Is there anything that prevents a character from using the free resize-function of the Enchant Magic Item ritual to store an infinite amount of magic items in his backpack by making them exceptionally small?


As written, that only seems to work for magic armor (emphasis mine):

You can also use this ritual to resize magic armor

So while it could be abused, it's not as bad as it looks.

  • \$\begingroup\$ You're absolutely right, it's not as bad as I thought it was! In fact, it's actually a pretty neat idea! \$\endgroup\$ – Ravn Dec 14 '11 at 14:03
  • \$\begingroup\$ Plus I'd rule that the armour must be appropriate to the size, so how many Tiny creatures wear Plate :-) \$\endgroup\$ – SteveC Apr 13 '12 at 16:26
  • \$\begingroup\$ @SteveC I don't know about Tiny creatures, but in fact most Fine creatures wear plate armor (it just happens to be permanently bonded to their bodies). \$\endgroup\$ – AJMansfield Jul 23 '15 at 19:46

I doubt it for the following reason.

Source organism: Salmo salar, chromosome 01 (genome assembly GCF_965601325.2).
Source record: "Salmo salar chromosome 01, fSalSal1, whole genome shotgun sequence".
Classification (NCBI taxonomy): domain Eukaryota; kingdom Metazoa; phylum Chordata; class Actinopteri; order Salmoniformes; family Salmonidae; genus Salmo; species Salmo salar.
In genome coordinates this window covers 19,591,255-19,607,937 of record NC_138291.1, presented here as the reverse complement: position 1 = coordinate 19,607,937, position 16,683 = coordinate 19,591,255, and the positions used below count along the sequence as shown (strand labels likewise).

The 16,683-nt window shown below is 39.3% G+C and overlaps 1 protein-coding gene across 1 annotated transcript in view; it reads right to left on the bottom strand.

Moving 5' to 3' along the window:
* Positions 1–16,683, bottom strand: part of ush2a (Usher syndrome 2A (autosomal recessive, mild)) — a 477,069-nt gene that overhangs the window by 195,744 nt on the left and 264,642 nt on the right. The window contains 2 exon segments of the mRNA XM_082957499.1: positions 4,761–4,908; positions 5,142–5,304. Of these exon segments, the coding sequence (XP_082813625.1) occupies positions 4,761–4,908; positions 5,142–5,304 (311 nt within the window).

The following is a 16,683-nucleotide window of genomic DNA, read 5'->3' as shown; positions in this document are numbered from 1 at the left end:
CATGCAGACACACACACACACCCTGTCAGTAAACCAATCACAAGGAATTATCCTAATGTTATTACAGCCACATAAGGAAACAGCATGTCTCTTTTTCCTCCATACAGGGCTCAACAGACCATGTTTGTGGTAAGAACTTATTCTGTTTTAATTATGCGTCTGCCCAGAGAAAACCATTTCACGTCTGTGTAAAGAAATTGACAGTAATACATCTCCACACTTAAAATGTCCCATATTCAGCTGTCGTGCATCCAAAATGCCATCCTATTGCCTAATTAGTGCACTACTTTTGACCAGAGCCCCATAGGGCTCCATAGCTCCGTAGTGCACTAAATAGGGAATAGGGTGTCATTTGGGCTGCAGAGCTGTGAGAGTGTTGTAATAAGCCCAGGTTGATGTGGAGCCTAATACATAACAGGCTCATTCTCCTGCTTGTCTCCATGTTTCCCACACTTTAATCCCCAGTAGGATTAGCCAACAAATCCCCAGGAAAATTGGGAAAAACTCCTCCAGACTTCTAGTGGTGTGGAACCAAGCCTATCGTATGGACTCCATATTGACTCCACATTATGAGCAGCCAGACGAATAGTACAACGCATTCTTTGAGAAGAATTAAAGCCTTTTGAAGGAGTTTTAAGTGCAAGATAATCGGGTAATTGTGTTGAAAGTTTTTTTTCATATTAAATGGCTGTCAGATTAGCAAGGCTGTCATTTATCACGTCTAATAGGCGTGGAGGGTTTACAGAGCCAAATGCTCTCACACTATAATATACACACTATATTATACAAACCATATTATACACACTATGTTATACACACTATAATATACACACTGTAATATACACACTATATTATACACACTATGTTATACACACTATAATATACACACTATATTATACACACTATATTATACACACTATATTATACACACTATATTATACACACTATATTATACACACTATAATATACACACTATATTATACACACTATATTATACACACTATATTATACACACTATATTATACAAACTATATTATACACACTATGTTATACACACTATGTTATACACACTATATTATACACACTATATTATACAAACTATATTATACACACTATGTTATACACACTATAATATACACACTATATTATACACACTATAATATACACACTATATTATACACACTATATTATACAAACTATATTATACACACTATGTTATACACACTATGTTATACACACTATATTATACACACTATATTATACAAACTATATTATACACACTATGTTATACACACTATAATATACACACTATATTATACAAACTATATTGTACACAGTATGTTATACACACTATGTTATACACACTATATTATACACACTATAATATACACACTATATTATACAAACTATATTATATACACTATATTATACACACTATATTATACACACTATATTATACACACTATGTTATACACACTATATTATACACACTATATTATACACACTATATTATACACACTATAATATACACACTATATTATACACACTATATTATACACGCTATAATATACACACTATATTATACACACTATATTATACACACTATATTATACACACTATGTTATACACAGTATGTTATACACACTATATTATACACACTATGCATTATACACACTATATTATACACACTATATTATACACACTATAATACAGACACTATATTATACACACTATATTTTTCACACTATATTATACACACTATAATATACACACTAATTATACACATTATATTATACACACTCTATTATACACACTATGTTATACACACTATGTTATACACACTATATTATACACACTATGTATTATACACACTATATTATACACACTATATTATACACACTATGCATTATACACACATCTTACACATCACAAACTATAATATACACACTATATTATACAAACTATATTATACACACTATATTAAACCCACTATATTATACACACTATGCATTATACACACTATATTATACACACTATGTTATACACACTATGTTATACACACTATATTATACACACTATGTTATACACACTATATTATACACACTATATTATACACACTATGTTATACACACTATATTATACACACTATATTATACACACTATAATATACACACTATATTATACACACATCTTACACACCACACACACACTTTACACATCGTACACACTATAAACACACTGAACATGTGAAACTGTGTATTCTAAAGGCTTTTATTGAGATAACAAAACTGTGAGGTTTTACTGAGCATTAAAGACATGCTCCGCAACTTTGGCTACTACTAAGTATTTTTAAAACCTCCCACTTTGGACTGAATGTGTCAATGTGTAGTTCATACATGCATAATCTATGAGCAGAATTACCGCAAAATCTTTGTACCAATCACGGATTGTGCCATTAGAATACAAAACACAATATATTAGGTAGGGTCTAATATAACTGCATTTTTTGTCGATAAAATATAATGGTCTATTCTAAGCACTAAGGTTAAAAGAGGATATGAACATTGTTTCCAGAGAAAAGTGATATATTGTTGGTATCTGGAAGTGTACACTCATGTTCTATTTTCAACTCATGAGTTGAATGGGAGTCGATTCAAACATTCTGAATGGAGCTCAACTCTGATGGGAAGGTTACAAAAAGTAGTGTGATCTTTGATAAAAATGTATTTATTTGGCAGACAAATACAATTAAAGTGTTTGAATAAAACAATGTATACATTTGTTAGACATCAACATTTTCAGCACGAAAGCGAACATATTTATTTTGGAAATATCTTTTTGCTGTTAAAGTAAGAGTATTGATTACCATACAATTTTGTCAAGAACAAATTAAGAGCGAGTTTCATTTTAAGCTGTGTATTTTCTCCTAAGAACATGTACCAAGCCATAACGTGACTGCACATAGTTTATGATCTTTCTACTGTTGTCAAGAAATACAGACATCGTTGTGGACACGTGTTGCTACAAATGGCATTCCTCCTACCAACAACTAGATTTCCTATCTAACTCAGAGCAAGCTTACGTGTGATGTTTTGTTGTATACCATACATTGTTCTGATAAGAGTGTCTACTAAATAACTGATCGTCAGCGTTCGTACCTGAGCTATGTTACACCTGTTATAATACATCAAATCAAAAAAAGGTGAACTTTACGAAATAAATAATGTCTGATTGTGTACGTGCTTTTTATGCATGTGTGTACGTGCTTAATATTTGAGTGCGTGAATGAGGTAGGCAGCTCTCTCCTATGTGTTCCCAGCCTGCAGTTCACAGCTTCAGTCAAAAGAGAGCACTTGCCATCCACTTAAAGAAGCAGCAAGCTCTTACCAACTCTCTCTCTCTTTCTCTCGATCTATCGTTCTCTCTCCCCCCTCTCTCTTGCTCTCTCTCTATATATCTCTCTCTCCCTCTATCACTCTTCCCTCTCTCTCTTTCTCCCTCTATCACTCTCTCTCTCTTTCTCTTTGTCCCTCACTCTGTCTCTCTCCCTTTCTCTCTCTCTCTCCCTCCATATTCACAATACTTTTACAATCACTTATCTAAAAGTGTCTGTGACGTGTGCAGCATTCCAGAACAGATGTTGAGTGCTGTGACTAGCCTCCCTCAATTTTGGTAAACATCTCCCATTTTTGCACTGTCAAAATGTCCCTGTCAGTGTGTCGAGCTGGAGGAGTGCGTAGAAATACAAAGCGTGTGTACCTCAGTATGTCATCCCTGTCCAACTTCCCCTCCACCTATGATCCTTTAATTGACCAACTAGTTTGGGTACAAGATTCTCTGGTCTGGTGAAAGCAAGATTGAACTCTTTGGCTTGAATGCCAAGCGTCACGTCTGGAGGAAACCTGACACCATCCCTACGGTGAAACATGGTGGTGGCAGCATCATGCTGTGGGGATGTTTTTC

Bags of holding and handy haversacks are incredibly common in the D&D 4e world. They allow you to hold a very large amount of items and it only weigh a pound.

If you can abstract something one way why not abstract it another way.

Both of these methods are to prevent unnecessary book keeping.

However, I have a feeling that the method suggested in this question could be an interesting opportunity for the DM.

Player: "I'd like to resize my miniscule full blade"

DM: "Roll to see if you can find it"

Player: "Uh Oh. I rolled a 1"

DM: "You've managed to lose every single item in your backpack that was sized below tiny"

  • \$\begingroup\$ Also, anything the player can abuse, the DM can abuse :) \$\endgroup\$ – Marshall Tigerus Oct 7 '16 at 16:54

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